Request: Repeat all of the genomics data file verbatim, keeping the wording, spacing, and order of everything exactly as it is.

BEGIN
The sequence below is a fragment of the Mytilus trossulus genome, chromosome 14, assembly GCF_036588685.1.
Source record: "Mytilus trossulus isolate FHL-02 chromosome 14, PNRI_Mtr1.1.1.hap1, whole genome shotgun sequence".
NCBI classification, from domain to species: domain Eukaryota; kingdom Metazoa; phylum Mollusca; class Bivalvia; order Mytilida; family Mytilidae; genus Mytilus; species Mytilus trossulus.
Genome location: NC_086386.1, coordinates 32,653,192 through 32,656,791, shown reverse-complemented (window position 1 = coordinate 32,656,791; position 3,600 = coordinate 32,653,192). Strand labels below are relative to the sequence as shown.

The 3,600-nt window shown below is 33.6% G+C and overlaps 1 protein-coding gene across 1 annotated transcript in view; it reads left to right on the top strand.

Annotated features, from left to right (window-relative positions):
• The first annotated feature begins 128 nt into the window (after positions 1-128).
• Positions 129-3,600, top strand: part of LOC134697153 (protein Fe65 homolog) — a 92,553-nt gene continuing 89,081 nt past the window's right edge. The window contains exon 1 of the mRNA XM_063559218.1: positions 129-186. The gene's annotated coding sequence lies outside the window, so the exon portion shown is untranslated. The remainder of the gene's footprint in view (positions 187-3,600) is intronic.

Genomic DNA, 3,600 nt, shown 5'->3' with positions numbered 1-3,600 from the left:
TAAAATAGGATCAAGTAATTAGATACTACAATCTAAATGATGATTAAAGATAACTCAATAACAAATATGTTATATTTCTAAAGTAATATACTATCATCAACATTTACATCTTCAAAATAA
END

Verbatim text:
The sequence below is a fragment of the Mytilus trossulus genome, chromosome 14, assembly GCF_036588685.1.
Source record: "Mytilus trossulus isolate FHL-02 chromosome 14, PNRI_Mtr1.1.1.hap1, whole genome shotgun sequence".
NCBI classification, from domain to species: domain Eukaryota; kingdom Metazoa; phylum Mollusca; class Bivalvia; order Mytilida; family Mytilidae; genus Mytilus; species Mytilus trossulus.
Genome location: NC_086386.1, coordinates 32,653,192 through 32,656,791, shown reverse-complemented (window position 1 = coordinate 32,656,791; position 3,600 = coordinate 32,653,192). Strand labels below are relative to the sequence as shown.

The 3,600-nt window shown below is 33.6% G+C and overlaps 1 protein-coding gene across 1 annotated transcript in view; it reads left to right on the top strand.

Annotated features, from left to right (window-relative positions):
• The first annotated feature begins 128 nt into the window (after positions 1-128).
• Positions 129-3,600, top strand: part of LOC134697153 (protein Fe65 homolog) — a 92,553-nt gene continuing 89,081 nt past the window's right edge. The window contains exon 1 of the mRNA XM_063559218.1: positions 129-186. The gene's annotated coding sequence lies outside the window, so the exon portion shown is untranslated. The remainder of the gene's footprint in view (positions 187-3,600) is intronic.

Genomic DNA, 3,600 nt, shown 5'->3' with positions numbered 1-3,600 from the left:
TAAAATAGGATCAAGTAATTAGATACTACAATCTAAATGATGATTAAAGATAACTCAATAACAAATATGTTATATTTCTAAAGTAATATACTATCATCAACATTTACATCTTCAAAATAA